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Pranoti Nagarkar Israni: Get out of your comfort zone to get more from life

Published on Jul 13, 2014 6:00 AM
 
Mechanical engineer Pranoti Nagarkar Israni, 32, always wanted to build her own product. After graduating from the National University of Singapore, she worked for engineering design company Amtek to gain experience in product development. -- ST PHOTO: MARK CHEONG

Mechanical engineer Pranoti Nagarkar Israni, 32, always wanted to build her own product.

After graduating from the National University of Singapore, she worked for engineering design company Amtek to gain experience in product development.

"It was an awesome experience. I led a team to design a part of a vacuum cleaner," says the India-born inventor, now a Singapore citizen.

Then, she set out to build an automatic chapatti maker to take the tedium out of mixing, kneading and rolling dough for the flatbread, a daily chore for her and Indian women worldwide.

"It is our staple diet. We can't change it. I thought, we washed clothes by hands, then came the washing machine. Where's the machine to make chapattis?" she recalls.

Six years ago, she sank $20,000 into her start-up, Zimplistic, to create her Rotimatic chapatti maker. She built a prototype to show potential investors and won the national Start-Up Singapore competition in 2009.

Users just put in flour and water, press a button and out comes the chapatti. But the machine had to look good and be intelligent enough to recognise the type of flour and use the right amount of water. It will sit on the kitchen top of every Indian home and so must be pleasing to the eye as well. The choice of colours and metals and plastics as well as size were important considerations for industrial design.

The turning point came when husband Rishi Israni joined her start-up in 2011. He is a software expert and entrepreneur himself, having co-founded mobile security software start-up TenCube, which was acquired by security giant McAfee for an undisclosed sum in 2010.

He wrote the software that runs the Rotimatic, and helped to raise US$3 million (S$3.7 million) in 2012 from private investors for customer testing and to prepare for production. He is Zimplistic's chief executive.

The first Rotimatic units will be out before the end of the year.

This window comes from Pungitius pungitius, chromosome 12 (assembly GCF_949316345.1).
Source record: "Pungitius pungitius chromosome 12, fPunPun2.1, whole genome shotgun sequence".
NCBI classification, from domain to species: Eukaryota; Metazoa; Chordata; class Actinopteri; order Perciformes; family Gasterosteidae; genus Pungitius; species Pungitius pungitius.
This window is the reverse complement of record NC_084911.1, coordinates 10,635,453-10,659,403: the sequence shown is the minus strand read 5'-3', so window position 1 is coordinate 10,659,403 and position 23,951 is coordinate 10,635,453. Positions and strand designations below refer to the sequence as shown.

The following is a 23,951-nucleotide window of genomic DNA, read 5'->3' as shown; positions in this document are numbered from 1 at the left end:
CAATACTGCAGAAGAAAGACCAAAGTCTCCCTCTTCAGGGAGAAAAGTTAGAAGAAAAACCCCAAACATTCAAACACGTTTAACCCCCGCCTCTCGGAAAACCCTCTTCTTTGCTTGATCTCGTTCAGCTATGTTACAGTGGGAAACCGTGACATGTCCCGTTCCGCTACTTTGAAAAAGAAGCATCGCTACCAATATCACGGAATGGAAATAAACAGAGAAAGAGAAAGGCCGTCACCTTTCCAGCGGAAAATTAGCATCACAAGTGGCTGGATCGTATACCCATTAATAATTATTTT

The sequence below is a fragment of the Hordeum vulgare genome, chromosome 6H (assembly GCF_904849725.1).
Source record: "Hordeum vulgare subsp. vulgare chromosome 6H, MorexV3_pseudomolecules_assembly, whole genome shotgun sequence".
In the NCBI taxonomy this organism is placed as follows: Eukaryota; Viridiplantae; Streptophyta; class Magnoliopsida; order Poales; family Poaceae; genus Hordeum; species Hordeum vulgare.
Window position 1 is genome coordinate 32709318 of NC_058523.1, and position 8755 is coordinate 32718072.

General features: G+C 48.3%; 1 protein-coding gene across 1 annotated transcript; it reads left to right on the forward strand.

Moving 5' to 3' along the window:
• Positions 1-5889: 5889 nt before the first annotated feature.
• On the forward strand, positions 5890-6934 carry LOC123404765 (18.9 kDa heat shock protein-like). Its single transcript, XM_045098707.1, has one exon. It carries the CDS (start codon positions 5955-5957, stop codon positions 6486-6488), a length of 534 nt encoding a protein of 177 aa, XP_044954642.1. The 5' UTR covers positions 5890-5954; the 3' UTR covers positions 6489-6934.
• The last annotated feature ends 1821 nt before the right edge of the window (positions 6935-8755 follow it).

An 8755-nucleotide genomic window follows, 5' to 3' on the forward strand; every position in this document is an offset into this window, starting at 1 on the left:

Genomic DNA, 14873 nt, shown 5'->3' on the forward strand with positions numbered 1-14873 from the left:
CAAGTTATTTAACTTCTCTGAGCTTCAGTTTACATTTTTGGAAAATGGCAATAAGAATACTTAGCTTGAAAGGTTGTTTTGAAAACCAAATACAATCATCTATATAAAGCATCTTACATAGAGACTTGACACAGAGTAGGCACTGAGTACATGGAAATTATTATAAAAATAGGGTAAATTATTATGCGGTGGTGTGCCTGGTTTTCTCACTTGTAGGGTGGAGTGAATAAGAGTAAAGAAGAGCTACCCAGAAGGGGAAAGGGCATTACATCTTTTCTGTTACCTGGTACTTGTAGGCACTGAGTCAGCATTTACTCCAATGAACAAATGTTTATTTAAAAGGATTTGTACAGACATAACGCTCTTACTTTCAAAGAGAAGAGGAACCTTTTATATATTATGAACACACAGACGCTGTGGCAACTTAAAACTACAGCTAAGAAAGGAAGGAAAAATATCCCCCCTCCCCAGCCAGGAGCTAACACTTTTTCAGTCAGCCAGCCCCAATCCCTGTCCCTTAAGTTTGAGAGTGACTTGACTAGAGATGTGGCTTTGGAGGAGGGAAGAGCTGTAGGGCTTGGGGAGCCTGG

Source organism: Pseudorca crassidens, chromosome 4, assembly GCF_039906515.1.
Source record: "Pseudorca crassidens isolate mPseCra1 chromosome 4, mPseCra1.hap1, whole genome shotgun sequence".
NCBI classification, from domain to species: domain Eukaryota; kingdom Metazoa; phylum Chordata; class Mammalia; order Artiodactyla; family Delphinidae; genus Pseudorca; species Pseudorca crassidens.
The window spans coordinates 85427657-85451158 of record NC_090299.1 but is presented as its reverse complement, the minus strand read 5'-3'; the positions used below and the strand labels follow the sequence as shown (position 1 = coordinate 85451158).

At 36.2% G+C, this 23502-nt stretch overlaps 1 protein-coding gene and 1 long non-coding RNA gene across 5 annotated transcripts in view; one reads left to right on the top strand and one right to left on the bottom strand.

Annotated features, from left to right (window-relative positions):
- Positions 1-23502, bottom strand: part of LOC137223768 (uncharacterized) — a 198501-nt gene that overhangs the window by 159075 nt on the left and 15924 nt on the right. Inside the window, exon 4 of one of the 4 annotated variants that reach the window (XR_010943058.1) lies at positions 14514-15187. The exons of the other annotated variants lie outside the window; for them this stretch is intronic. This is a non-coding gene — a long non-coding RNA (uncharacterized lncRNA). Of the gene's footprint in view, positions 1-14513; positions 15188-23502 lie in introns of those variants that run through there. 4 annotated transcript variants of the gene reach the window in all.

Looking back, Ms Nagarkar recalls people who thought she was crazy, "that I was in Disneyland".

She said that the moral support of both her and her husband's parents were crucial.

When both husband and wife were working on their start-ups, they survived on about $1,000 a month. They went about on a motorbike and shared an apartment with others.

It is unusual for a woman entrepreneur to build a hardware product, she said. "People didn't believe I was the chief technology officer and engineering architect in the company. They'd think I was the sales or marketing person."

She rode a motorbike to meetings to signal that she was different.

"I'm an engineer first, then a woman. Even when I was pregnant last year, I hid my pregnancy for as long as I could because I didn't want any special preference."

She took three months off after the birth of her son last May, but also made space in her office, at Block 71 in Ayer Rajah Industrial Estate, to breast-feed her baby.

Ms Nagarkar came to Singapore to study on a Ministry of Education scholarship and did her A levels at National Junior College.

She has a brother, who is an automobile engineer in India. He is also helping to design Rotimatic's manufacturing line.

"My parents encouraged us to do what we wanted to do. At 11 years old, my brother rode 1,000 km across India on horseback. I wanted to be the top national cadet in India and I trained, including in shooting, and I got the top position."

Her advice for young girls is to be adventurous and see the world. "When you do this, you're out of your comfort zone, you'll get so much more from life."

chngkeg@sph.com.sg

 

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